A myriad of studies has explored modifiable factors that adversely impact outcomes such as frailty and sarcopenia. The subsequent introduction of prehabilitation as a solution to mitigate frailty and sarcopenia was shown to be a protective strategy for postoperative complications in high-risk patients undergoing elective abdominal surgery[5]. Multidisciplinary and multimodal programs catered for the elderly have also shown a reduction in length of hospital stay in our institute[6]. Similarly, a systematic review by Bagnall et al[7] demonstrated that elderly patients had fewer complications and shorter hospital stay when managed within an enhanced recovery after surgery program as compared to conventional care. In terms of emergency surgery, the National Emergency Laparotomy Audit has also reported improved outcomes in the elderly secondary to increased perioperative geriatrician input within their laparotomy pathway.

Last but not least, the adoption of a specialized geriatric surgical service promises to align team members to a common goal, promote productivity and communication and foster ownership to prevent fragmentation of elderly care[8]. The aforementioned strategies may continue to improve conventional measurable outcomes in elderly patients undergoing surgery. However, it is of essence to understand that the process of recovery for the elderly commences at the time of diagnosis and does not cease until the patient has regained a functional capacity similar to his or her premorbid state and has integrated back to society[9]. Lowered surgical mortality risk itself does not obviate the possibility of postoperative debilitation and loss of independence in the elderly. These intangible factors are important in the equation for geriatric surgery.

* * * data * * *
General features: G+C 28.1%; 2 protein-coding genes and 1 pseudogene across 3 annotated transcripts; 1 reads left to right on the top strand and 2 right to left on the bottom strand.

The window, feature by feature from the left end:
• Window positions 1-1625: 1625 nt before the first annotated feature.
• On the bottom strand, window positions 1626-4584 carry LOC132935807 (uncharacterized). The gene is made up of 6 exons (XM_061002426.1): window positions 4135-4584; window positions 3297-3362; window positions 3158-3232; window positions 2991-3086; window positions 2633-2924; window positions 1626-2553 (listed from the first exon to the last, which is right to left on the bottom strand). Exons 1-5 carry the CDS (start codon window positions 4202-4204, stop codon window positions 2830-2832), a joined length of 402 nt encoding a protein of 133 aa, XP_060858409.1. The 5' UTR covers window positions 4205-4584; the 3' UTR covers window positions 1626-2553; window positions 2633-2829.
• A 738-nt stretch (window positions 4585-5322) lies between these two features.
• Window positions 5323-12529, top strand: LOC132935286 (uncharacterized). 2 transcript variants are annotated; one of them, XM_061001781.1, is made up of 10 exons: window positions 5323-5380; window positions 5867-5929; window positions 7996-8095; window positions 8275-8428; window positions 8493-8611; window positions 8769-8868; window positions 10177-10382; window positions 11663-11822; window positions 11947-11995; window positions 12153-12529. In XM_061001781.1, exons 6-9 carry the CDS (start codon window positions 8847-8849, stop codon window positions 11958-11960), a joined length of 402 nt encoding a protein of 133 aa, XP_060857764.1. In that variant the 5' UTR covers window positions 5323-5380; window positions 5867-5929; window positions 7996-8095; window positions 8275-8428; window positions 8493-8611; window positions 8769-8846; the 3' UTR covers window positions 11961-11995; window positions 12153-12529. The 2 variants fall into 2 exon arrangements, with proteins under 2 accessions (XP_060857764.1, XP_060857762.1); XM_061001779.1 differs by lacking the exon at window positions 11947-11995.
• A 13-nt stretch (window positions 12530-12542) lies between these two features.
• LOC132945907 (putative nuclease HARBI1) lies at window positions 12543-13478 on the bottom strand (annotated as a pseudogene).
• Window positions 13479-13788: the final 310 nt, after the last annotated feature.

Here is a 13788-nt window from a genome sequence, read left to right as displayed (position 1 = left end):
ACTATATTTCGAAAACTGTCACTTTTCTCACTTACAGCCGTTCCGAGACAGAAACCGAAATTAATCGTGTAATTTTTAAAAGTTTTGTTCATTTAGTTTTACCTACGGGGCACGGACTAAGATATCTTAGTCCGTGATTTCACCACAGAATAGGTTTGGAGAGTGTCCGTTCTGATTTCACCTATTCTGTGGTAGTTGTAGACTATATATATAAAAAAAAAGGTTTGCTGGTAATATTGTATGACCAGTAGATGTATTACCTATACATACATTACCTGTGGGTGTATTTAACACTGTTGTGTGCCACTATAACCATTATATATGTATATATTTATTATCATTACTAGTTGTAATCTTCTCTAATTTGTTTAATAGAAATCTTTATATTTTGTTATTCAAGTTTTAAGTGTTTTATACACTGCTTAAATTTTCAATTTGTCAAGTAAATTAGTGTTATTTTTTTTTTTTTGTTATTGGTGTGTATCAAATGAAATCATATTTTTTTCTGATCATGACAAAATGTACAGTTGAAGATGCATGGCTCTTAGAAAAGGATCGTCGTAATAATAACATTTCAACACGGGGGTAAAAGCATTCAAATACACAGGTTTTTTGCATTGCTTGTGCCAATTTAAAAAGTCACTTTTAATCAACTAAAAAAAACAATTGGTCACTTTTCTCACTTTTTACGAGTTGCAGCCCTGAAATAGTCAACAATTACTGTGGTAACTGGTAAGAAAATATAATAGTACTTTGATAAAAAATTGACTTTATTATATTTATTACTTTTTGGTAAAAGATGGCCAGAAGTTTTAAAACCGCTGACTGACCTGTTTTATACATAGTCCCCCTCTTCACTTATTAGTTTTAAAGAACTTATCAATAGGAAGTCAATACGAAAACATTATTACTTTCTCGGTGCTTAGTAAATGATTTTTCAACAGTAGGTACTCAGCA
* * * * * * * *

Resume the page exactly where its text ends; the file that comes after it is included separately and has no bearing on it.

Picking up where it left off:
The decision to offer major surgery to the elderly should also be individualized to their premorbid function, comorbidities, personal wishes and considerations with regards to postoperative quality of life. Furthermore, multimodal programs such as the National Emergency Laparotomy Audit may overemphasize efficiency of processes given the time critical nature of the underlying etiology for emergency laparotomies. However, the geriatric surgical equation in the elderly surpasses the mere equation of “time to scan, time to surgery or length of stay.” Reasonable time should be given to address the wishes and concerns of the elderly and their families while deciding on major surgery.

While the growing interest and development in the field of geriatric surgery has been heartening, the greatest challenge remains in the sustainability of these efforts. Moving forward there should be more focus on dedicated geriatric services to facilitate holistic recovery of the elderly post major surgery. Regular audits and cross institutional collaboration are ways to ensure quality care for our elderly patients.

Footnotes

Provenance and peer review: Invited article; Externally peer reviewed.

Peer-review model: Single blind

Specialty type: Surgery

Country/Territory of origin: Singapore

Peer-review report’s scientific quality classification

Grade A (Excellent): 0

Grade B (Very good): 0

Grade C (Good): C

Grade D (Fair): 0

Grade E (Poor): 0

P-Reviewer: Ghannam WM, Egypt S-Editor: Ma YJ L-Editor: Filipodia P-Editor: Guo X